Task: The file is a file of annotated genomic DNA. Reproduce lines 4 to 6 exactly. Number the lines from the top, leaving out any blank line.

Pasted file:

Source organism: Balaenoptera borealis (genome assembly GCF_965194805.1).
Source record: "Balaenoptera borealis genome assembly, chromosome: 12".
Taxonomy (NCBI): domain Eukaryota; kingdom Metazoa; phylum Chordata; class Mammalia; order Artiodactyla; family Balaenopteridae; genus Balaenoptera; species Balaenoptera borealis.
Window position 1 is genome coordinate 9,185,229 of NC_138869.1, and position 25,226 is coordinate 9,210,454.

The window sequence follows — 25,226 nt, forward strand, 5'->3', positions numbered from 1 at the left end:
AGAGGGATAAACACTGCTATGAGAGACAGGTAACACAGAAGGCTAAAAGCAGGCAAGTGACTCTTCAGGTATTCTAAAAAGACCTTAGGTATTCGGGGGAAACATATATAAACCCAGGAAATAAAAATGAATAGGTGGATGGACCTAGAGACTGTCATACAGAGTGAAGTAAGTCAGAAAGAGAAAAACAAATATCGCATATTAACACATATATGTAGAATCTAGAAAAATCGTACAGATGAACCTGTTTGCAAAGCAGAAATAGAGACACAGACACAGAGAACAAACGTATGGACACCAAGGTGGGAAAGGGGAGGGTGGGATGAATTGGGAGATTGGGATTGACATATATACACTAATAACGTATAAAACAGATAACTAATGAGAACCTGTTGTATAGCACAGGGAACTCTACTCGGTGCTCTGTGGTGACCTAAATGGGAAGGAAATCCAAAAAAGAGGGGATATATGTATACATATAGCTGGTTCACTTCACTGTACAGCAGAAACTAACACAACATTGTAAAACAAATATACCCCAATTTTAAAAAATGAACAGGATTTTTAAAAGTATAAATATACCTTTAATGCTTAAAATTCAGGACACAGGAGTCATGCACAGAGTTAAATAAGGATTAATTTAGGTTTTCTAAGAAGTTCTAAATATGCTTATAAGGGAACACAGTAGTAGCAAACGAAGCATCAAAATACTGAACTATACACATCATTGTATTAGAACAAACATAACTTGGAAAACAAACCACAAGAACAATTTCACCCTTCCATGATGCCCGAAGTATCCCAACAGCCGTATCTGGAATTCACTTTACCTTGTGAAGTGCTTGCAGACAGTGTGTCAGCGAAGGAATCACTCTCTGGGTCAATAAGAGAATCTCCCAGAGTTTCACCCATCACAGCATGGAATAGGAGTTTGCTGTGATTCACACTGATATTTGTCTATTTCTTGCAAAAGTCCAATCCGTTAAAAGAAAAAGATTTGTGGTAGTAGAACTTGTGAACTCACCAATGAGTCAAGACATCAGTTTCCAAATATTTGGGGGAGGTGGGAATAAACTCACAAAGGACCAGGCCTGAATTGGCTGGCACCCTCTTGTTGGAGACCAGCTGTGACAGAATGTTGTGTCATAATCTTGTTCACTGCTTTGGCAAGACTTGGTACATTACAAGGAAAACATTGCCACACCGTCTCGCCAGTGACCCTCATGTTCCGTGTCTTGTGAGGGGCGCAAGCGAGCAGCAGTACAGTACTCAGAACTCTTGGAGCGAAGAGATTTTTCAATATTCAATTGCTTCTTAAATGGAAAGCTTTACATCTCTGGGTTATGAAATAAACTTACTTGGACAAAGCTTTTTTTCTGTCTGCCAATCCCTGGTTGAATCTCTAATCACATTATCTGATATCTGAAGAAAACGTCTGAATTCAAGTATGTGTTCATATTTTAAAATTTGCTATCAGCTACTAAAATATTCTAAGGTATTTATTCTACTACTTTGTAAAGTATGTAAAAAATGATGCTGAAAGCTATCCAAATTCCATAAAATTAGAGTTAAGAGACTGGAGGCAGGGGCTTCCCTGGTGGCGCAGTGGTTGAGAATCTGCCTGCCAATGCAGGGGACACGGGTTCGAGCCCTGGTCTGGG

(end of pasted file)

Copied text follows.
Window position 1 is genome coordinate 9,185,229 of NC_138869.1, and position 25,226 is coordinate 9,210,454.

The window sequence follows — 25,226 nt, forward strand, 5'->3', positions numbered from 1 at the left end:
AGAGGGATAAACACTGCTATGAGAGACAGGTAACACAGAAGGCTAAAAGCAGGCAAGTGACTCTTCAGGTATTCTAAAAAGACCTTAGGTATTCGGGGGAAACATATATAAACCCAGGAAATAAAAATGAATAGGTGGATGGACCTAGAGACTGTCATACAGAGTGAAGTAAGTCAGAAAGAGAAAAACAAATATCGCATATTAACACATATATGTAGAATCTAGAAAAATCGTACAGATGAACCTGTTTGCAAAGCAGAAATAGAGACACAGACACAGAGAACAAACGTATGGACACCAAGGTGGGAAAGGGGAGGGTGGGATGAATTGGGAGATTGGGATTGACATATATACACTAATAACGTATAAAACAGATAACTAATGAGAACCTGTTGTATAGCACAGGGAACTCTACTCGGTGCTCTGTGGTGACCTAAATGGGAAGGAAATCCAAAAAAGAGGGGATATATGTATACATATAGCTGGTTCACTTCACTGTACAGCAGAAACTAACACAACATTGTAAAACAAATATACCCCAATTTTAAAAAATGAACAGGATTTTTAAAAGTATAAATATACCTTTAATGCTTAAAATTCAGGACACAGGAGTCATGCACAGAGTTAAATAAGGATTAATTTAGGTTTTCTAAGAAGTTCTAAATATGCTTATAAGGGAACACAGTAGTAGCAAACGAAGCATCAAAATACTGAACTATACACATCATTGTATTAGAACAAACATAACTTGGAAAACAAACCACAAGAACAATTTCACCCTTCCATGATGCCCGAAGTATCCCAACAGCCGTATCTGGAATTCACTTTACCTTGTGAAGTGCTTGCAGACAGTGTGTCAGCGAAGGAATCACTCTCTGGGTCAATAAGAGAATCTCCCAGAGTTTCACCCATCACAGCATGGAATAGGAGTTTGCTGTGATTCACACTGATATTTGTCTATTTCTTGCAAAAGTCCAATCCGTTAAAAGAAAAAGATTTGTGGTAGTAGAACTTGTGAACTCACCAATGAGTCAAGACATCAGTTTCCAAATATTTGGGGGAGGTGGGAATAAACTCACAAAGGACCAGGCCTGAATTGGCTGGCACCCTCTTGTTGGAGACCAGCTGTGACAGAATGTTGTGTCATAATCTTGTTCACTGCTTTGGCAAGACTTGGTACATTACAAGGAAAACATTGCCACACCGTCTCGCCAGTGACCCTCATGTTCCGTGTCTTGTGAGGGGCGCAAGCGAGCAGCAGTACAGTACTCAGAACTCTTGGAGCGAAGAGATTTTTCAATATTCAATTGCTTCTTAAATGGAAAGCTTTACATCTCTGGGTTATGAAATAAACTTACTTGGACAAAGCTTTTTTTCTGTCTGCCAATCCCTGGTTGAATCTCTAATCACATTATCTGATATCTGAAGAAAACGTCTGAATTCAAGTATGTGTTCATATTTTAAAATTTGCTATCAGCTACTAAAATATTCTAAGGTATTTATTCTACTACTTTGTAAAGTATGTAAAAAATGATGCTGAAAGCTATCCAAATTCCATAAAATTAGAGTTAAGAGACTGGAGGCAGGGGCTTCCCTGGTGGCGCAGTGGTTGAGAATCTGCCTGCCAATGCAGGGGACACGGGTTCGAGCCCTGGTCTGGG